Give Yourself Permission To Ask For Help – I’ve Even Provided a Script.

I love my clients. They are the most amazing people. One part that I love in what I do is the moment they begin to rediscover themselves and the journey that unfolds from there. I do a little happy dance every time these moments happen and again when I receive feedback. For example, yesterday I emailed a working draft to a client. Today, I this was the beginning of his email:

“Lisa, This looks awesome! I am not sure who you are describing here but he seems pretty talented!!”

I was coaching another client today and let me tell you she is a rock star, but a very well hidden rock star. The more we discussed her history and current activities the more impressed I became. Not only that but when I would relay the things that she has and is doing into value for potential employers she started to come out of her shell a little bit to the point that we ended the call with her full of enthusiasm and excitement.

One item we talked about was the hesitancy of asking for help. She is resistant to asking for help and this is so very common across the board for almost everyone I talk to. It’s like this limiting combination of embarrassment and fear. I told her the same thing I tell anyone who will listen: in general people do want to help, but they don’t know. Another factor is people are generally pretty lazy. Not throwing stones, not making judgments just stating facts.

We live in a fast paced world where we are bombarded with obligations and deadlines that far exceed our time frame to adequately perform each. If we receive a request it may not be that we don’t want to help, just that our time is stretched to the limit so having to carve out extra time becomes too difficult and ultimately we are unable to help. If you can make it as easy as possible for the other party to provide you with assistance than you have a greater chance of your request coming to fruition.

Let me use the specific example that I used with this client: LinkedIn and recommendations. Wow, when I told her I wanted to ask for recommendations you would have thought I asked her to go feed kittens to a python. It was putting her completely out of her comfort level. Nonetheless I assigned this as part of her homework; however, as I am not completely heartless I gave her a basis for a script that she could use.

If you find that you have the same discomfort in asking for recommendations, please feel free to utilize the following:

“As you might know I am in the process of evaluating potential opportunities for the next step in my career. In working with a career coach she has assigned me the task of revamping my LinkedIn profile. To that end I am contacting you for three reasons:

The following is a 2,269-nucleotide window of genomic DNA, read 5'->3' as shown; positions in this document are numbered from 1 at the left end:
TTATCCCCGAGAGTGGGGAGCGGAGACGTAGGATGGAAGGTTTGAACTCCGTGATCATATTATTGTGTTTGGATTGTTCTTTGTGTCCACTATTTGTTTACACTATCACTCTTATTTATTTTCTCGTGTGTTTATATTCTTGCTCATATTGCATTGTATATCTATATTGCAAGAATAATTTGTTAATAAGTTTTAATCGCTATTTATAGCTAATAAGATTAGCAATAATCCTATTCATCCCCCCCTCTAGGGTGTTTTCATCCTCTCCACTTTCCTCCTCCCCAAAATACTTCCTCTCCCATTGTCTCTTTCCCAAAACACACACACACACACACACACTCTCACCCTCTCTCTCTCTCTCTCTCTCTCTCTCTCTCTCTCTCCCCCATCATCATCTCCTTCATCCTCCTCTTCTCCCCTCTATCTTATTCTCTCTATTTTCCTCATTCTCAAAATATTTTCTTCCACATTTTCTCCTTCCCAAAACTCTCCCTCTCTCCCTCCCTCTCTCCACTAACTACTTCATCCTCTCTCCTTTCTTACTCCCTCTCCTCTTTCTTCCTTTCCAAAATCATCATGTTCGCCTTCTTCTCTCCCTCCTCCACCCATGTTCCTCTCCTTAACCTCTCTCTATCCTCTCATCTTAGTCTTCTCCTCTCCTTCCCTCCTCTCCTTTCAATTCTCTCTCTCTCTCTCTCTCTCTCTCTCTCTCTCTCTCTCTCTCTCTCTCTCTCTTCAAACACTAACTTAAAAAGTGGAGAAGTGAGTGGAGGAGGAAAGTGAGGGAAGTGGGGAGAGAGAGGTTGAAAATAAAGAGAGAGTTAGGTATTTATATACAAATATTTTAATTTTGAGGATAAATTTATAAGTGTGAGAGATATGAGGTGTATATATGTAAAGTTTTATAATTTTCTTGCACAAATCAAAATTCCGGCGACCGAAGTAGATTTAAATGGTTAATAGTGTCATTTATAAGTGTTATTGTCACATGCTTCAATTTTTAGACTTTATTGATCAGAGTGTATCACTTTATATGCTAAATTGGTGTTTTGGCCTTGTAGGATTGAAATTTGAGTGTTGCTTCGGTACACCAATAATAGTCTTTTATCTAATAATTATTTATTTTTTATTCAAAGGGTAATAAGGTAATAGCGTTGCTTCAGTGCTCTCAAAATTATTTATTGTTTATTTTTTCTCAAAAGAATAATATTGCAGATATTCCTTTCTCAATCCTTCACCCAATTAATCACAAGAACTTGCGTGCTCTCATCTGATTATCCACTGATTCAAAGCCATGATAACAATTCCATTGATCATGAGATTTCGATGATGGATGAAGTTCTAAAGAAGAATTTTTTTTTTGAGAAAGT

1. I understand the value of recommendations and would like to provide one for you; however I want to make sure it is in line and fully supportive of your goals. Is there any certain area or aspect that you would like me to focus on for my recommendation?
2. My coach has also suggested that I reach out and ask for recommendations. If you would feel comfortable doing so, I would truly appreciate a recommendation from you. If you are not prepared do so, I would still like to offer a recommendation for you. (If you feel comfortable you can even give examples of types of things that you are looking to highlight to future employers here).
3. As I said I am exploring opportunities and I would love to get any advice, feedback or tips that you might be able to offer me. I value your opinion so even if there is an individual or company that you think I should speak to, research or might be a valuable resource I would appreciate your thoughts.
Thanks again for your help. I hope things are going well for you and to talk to you soon.”

The value of this script is that you are not only asking for recommendations, you are also offering to provide value for that person as well. Remember, to receive you must give. It has also put this giving as the first point.

The second value that this offers is opening the door for any additional input that this person might be able to provide in a full range of avenues from offering a tip to prompting a potential connection. No matter what they respond any additional information is always good information.

It also is stated in such a way that it puts the blame on me. If my clients are truly uncomfortable in initially embarking on an assignment I always allow them to put the blame on me. This accomplishes two goals: they perform the task and they do not feel as bad in performing it because it is assigned by their coach.

Sometimes we have the irrational thought that someone might get mad for us asking or think we are being presumptuous; therefore, being able to blame someone else gives you the option of basically saying, “I know, I hated to ask – it was her fault, she made me do it.”

So feel free – use me as your excuse to help benefit yourself, I’m a big girl I can take it. All I ask is that you let me know how it goes. I love doing the little happy dance!

Lisa K. McDonald, CPRW
Career Coach-Strategist
Certified Professional Resume Writer
Career Polish, Inc.

“How Do I Know if I Need Help?” – You Do.

I have had several people ask me this relating to resumes, networking or interviewing and my answer is always, “Yes, you do.” If you think you might then odds are you do. Normally it is a nagging feeling or doubt that makes you wonder this in the first place. Many would call it a gut feeling and if it is nagging you than there is probably a reason.